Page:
The Arab awakening has created new prisms through which Arabs view the world. The most striking example has been the Arab public’s seeming embrace of Western intervention in Libya, in contrast to the furious opposition to the intervention in Iraq.
As President Obama lays out his approach to the Middle East, he will need to be mindful of this prism for a newly empowered generation of Arabs seeking freedom and dignity. But there should be no doubt that the old prism of pain through which Arabs view the world, the Israeli-Palestinian will only be magnified in the months ahead. It cannot be avoided, and kicking the can forward is unlikely to make addressing this conflict any easier.
While the Arab awakening is not about the Arab-Israeli conflict as such, it would be a mistake not to see that at the core of the demand for dignity are multiple issues including foreign policy. Even though the Arab-Israeli issue is not the top priority for most Arabs, Arab public opinion has been angrier with Israel than Arab governments.
As democratic debates grow, this issue will undoubtedly be a visible factor, especially if there is some escalation in the conflict between Israel and the Palestinians. In the absence of credible negotiations, there will be no one to restrain the debate.
In no place will this be more visible than in Egypt, where parliamentary elections are scheduled to take place just about the time the U.N. General Assembly is likely to take up the issue of Palestinian statehood.
For Israelis, understandably, the prism of evaluating the Arab awakening is how it will affect Israel, its security, and its relations with Arab states. As the debates in the Arab world unfold — with policy consequences at least akin to what transpired recently in Egypt’s independent and bold move to broker reconciliation among Palestinian factions — the Israelis will become far more defensive in a manner that will undoubtedly resonate in our own politics in Washington.
Even as we pretend that the Arab-Israeli conflict can be delinked from other issues in the Middle East, our own Congress always sees a link. If Egyptian-Israeli relations grow hostile this is bound to affect what Congress says and does. Israel remains a central prism through which many in Congress evaluate events in the Middle East.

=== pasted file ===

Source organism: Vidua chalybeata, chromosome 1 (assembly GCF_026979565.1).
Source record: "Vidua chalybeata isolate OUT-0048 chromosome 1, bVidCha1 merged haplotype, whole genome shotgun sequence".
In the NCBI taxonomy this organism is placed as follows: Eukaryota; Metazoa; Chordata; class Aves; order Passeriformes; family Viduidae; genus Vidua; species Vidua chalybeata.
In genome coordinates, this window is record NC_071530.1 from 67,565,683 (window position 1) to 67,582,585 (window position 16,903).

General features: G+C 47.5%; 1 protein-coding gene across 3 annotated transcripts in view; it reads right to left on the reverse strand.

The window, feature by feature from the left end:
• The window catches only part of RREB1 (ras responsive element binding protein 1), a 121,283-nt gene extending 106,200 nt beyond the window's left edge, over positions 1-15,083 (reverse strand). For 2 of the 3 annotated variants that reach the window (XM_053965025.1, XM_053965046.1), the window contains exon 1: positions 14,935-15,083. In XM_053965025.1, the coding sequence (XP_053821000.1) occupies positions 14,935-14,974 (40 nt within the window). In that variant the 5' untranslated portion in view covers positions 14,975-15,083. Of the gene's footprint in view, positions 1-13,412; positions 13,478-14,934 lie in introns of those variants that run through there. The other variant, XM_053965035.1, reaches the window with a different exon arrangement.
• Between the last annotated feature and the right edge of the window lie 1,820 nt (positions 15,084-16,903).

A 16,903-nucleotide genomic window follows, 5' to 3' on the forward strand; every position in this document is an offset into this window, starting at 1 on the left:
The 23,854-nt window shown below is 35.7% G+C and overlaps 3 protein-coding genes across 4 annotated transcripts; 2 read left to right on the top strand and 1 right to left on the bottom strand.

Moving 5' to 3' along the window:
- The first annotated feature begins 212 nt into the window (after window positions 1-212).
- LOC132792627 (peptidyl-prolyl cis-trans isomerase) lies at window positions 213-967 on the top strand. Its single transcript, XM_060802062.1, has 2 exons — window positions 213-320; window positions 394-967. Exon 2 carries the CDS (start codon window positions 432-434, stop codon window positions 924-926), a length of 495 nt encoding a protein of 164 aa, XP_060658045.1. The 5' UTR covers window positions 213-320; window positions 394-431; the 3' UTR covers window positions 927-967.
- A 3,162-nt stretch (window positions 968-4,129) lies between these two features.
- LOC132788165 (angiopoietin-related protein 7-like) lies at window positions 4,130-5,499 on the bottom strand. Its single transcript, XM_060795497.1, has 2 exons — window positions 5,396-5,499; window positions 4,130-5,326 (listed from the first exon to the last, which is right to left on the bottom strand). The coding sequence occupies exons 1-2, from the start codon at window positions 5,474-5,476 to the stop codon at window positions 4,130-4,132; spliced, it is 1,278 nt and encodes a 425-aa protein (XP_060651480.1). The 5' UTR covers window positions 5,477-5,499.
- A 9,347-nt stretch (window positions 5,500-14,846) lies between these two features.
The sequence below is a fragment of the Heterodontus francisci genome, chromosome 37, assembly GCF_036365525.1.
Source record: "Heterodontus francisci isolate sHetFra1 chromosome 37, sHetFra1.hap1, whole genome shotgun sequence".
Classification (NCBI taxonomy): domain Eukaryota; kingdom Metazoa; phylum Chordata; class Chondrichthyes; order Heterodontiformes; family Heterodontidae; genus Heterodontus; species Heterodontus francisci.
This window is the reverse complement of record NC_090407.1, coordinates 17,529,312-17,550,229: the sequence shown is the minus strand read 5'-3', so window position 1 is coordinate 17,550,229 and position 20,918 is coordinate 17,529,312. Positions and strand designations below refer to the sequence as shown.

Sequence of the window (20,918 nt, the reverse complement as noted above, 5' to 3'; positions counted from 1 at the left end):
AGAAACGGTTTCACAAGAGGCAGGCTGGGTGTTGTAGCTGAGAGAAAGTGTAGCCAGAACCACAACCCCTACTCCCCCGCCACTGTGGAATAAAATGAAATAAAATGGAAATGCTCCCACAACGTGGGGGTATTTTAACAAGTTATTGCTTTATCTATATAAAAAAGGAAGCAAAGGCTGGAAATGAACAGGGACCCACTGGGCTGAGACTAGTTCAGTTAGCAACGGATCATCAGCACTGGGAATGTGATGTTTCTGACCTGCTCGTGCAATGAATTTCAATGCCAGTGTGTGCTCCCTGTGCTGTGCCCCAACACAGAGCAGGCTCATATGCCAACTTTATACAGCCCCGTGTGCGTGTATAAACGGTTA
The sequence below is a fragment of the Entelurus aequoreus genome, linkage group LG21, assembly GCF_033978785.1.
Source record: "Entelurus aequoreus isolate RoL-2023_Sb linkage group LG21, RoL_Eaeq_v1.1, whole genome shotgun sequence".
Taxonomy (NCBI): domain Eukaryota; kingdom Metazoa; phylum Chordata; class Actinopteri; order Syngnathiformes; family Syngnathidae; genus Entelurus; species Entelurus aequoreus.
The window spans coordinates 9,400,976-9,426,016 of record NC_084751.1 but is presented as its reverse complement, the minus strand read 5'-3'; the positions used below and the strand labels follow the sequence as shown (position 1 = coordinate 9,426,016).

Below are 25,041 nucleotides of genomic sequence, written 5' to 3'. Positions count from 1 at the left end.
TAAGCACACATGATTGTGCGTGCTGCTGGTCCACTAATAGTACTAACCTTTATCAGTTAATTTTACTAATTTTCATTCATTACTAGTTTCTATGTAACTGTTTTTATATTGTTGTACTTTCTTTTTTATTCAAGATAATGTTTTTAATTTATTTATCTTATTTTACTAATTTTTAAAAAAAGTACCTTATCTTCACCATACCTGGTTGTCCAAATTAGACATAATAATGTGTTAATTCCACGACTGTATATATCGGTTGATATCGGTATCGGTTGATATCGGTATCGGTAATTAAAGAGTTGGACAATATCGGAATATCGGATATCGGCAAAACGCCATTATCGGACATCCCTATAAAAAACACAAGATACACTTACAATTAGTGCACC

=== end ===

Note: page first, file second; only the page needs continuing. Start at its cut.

And yet both Israel and the Arabs need a comprehensive peace deal even more now than before. The Israelis need the revalidation of the Egyptian-Israeli peace treaty as an anchor of their security policy; for them, the promise of a comprehensive peace that includes such revalidation is worth much more than it was last year when they took relations with Egypt for granted. Aspiring Arab politicians will not want the distraction of conflict and tension as they seek to respond to the domestic needs of their people. This can be a basis for invigorating proposals for comprehensive peace. But the anchor of any comprehensive deal remains an elusive Israeli-Palestinian peace.
It is easy to come up with excuses for why now is not the right moment, from internal Israeli politics to the Hamas-Fatah deal. But the truth is that any lasting deal will entail painful mutual compromises and no divided Palestinian leadership can sell such a deal to its public — certainly not in an environment of public uprisings. And Israelis would do well to repeat what they had done in times of crisis: forge their own national unity government in preparation for serious negotiations. But only Washington can lead and its relations with a revolutionary Arab world will depend on it.
[The U.S. seeks] to portray Iran as a criminal enterprise, not just as another bad country but as a rogue state that is engaged in horrible crimes across the region.... We are moving from a position of accommodation to one of confrontation across multiple fronts.
There’s a very strong tendency in U.S. foreign policy to acknowledge and to congratulate for holding elections, even when those elections take place in a pretty unfair context.